Stigma and Mental Illness Statistics
Three out of four people with a mental illness report that they have experienced stigma. Stigma is a mark of disgrace that sets a person apart. When a person is labelled by their illness they are seen as part of a stereotyped group. Negative attitudes create prejudice which leads to negative actions and discrimination
Many people with serious mental illness are challenged doubly. On one hand, they struggle with the symptoms and disabilities that result from the disease. On the other, they are challenged by the stereotypes and prejudice that result from misconceptions about mental illness. As a result of both, people with mental illness are robbed of the opportunities that define a quality life: good jobs, safe housing, satisfactory health care, and affiliation with a diverse group of people. Although research has gone far to understand the impact of the disease, it has only recently begun to explain stigma in mental illness. Much work yet needs to be done to fully understand the breadth and scope of prejudice against people with mental illness. Fortunately, social psychologists and sociologists have been studying phenomena related to stigma in other minority groups for several decades. In this paper, we integrate research specific to mental illness stigma with the more general body of research on stereotypes and prejudice to provide a brief overview of issues in the area.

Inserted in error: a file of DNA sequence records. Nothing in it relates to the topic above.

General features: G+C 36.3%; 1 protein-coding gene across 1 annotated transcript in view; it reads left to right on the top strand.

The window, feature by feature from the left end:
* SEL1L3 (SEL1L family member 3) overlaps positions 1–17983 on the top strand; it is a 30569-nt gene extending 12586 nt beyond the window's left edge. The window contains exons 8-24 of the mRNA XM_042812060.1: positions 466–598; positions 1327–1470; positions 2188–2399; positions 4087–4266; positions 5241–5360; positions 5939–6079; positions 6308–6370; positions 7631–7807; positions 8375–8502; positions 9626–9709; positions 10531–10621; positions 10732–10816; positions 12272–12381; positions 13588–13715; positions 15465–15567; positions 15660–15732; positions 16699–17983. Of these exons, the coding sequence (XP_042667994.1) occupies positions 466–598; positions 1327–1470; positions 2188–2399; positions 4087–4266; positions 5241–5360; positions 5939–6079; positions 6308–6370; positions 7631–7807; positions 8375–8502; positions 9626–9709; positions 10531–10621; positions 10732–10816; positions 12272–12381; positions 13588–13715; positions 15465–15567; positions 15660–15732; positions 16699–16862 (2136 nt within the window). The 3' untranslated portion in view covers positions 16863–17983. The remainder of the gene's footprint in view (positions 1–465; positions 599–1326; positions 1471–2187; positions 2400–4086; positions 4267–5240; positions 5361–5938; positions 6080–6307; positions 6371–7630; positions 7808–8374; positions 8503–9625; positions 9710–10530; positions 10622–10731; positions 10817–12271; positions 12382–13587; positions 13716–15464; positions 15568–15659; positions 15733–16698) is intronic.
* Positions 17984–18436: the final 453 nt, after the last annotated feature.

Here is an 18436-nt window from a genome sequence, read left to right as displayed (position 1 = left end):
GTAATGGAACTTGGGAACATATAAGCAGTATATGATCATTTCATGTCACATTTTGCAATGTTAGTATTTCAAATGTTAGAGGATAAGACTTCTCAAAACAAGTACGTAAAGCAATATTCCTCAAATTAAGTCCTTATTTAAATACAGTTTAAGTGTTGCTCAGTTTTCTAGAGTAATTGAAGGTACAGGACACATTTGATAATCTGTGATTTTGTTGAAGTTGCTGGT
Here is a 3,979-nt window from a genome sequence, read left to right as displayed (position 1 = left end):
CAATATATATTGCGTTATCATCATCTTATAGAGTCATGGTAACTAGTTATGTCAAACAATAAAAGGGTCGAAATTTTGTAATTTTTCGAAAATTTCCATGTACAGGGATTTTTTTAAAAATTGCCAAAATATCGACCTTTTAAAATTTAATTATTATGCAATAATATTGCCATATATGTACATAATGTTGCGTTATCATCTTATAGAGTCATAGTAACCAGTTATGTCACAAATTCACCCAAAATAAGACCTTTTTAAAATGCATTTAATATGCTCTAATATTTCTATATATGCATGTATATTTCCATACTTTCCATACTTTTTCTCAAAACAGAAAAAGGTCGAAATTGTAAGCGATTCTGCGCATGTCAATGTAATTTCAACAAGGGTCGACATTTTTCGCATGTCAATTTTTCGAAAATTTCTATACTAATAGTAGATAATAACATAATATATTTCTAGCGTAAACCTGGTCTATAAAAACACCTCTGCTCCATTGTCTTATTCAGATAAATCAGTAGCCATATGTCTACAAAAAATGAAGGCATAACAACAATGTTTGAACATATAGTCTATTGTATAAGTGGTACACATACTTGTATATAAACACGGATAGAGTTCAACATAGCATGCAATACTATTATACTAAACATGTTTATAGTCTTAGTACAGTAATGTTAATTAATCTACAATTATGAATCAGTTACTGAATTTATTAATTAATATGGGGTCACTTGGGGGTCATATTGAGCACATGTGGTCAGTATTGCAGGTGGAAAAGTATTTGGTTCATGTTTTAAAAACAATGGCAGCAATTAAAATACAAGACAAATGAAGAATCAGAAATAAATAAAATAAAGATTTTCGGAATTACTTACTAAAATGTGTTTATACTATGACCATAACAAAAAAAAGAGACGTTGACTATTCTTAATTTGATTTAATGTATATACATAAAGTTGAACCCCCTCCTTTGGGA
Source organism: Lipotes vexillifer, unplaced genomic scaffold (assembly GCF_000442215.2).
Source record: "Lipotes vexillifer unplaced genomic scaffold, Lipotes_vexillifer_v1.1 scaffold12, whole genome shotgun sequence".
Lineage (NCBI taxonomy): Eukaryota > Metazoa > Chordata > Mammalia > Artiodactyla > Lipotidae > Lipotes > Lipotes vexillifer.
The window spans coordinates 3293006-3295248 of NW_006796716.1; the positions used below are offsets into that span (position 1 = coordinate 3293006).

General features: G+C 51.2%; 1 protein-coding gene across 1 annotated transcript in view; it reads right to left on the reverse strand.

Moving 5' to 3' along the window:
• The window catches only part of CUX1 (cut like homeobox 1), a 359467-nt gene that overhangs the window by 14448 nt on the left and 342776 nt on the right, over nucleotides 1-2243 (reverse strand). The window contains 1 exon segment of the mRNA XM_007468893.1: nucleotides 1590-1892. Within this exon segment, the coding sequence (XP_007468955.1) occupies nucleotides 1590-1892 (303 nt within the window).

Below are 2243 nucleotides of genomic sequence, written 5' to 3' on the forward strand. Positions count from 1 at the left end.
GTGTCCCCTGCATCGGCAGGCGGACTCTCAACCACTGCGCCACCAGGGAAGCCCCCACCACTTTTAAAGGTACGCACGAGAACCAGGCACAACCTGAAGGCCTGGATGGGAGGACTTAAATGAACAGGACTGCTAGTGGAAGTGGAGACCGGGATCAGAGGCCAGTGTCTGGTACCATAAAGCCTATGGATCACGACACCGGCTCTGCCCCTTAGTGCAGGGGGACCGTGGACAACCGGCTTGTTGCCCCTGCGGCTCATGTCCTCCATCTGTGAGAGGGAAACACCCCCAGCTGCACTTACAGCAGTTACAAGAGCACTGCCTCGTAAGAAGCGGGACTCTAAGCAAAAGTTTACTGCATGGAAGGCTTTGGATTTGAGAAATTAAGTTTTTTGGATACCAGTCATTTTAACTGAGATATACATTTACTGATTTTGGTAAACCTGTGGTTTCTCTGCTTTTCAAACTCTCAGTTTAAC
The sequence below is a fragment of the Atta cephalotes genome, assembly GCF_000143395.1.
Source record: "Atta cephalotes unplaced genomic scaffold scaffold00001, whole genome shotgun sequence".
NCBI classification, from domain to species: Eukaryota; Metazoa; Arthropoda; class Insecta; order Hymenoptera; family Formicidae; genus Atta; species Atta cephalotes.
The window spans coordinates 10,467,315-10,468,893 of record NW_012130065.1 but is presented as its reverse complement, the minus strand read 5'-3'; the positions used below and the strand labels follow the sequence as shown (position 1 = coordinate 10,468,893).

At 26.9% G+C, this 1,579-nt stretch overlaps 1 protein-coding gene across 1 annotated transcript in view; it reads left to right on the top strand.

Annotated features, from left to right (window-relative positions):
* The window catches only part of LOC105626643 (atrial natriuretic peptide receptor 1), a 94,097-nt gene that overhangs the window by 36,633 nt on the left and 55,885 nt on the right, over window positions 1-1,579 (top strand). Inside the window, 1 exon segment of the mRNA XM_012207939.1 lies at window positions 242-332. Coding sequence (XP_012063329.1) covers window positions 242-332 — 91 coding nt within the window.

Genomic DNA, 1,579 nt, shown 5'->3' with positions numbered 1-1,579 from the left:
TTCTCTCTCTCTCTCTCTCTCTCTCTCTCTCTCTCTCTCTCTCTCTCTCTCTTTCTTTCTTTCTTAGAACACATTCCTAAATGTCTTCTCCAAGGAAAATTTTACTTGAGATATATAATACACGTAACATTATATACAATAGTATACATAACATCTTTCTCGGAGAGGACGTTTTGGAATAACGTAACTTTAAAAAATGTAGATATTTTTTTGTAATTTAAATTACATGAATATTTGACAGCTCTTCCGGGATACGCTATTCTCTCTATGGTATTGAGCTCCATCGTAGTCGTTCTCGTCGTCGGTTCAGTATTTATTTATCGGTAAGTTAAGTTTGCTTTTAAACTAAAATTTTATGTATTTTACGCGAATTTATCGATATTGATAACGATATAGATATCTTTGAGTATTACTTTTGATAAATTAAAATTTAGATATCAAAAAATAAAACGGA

Sadness and grief are normal human emotions. We all have those feelings from time to time, but they usually go away within a few days. Major depression is something more. It’s a period of overwhelming sadness. It involves a loss of interest in things that used to bring pleasure. Those feelings are usually accompanied by other emotional and physical symptoms. Untreated, depression can lead to serious complications that put your life at risk. Fortunately, most people can be effectively treated.
According to the National Institute of Mental Health (NIMH), about 10 to 15 percent of women develop postpartum depression. Untreated, it can be dangerous for mother and baby.
When major depression or bipolar disorder are accompanied by hallucinations, delusions, or paranoia, it’s called psychotic depression. About 20 percent of people with major depressive disorder develop psychotic symptoms, according to the National Alliance on Mental Illness (NAMI)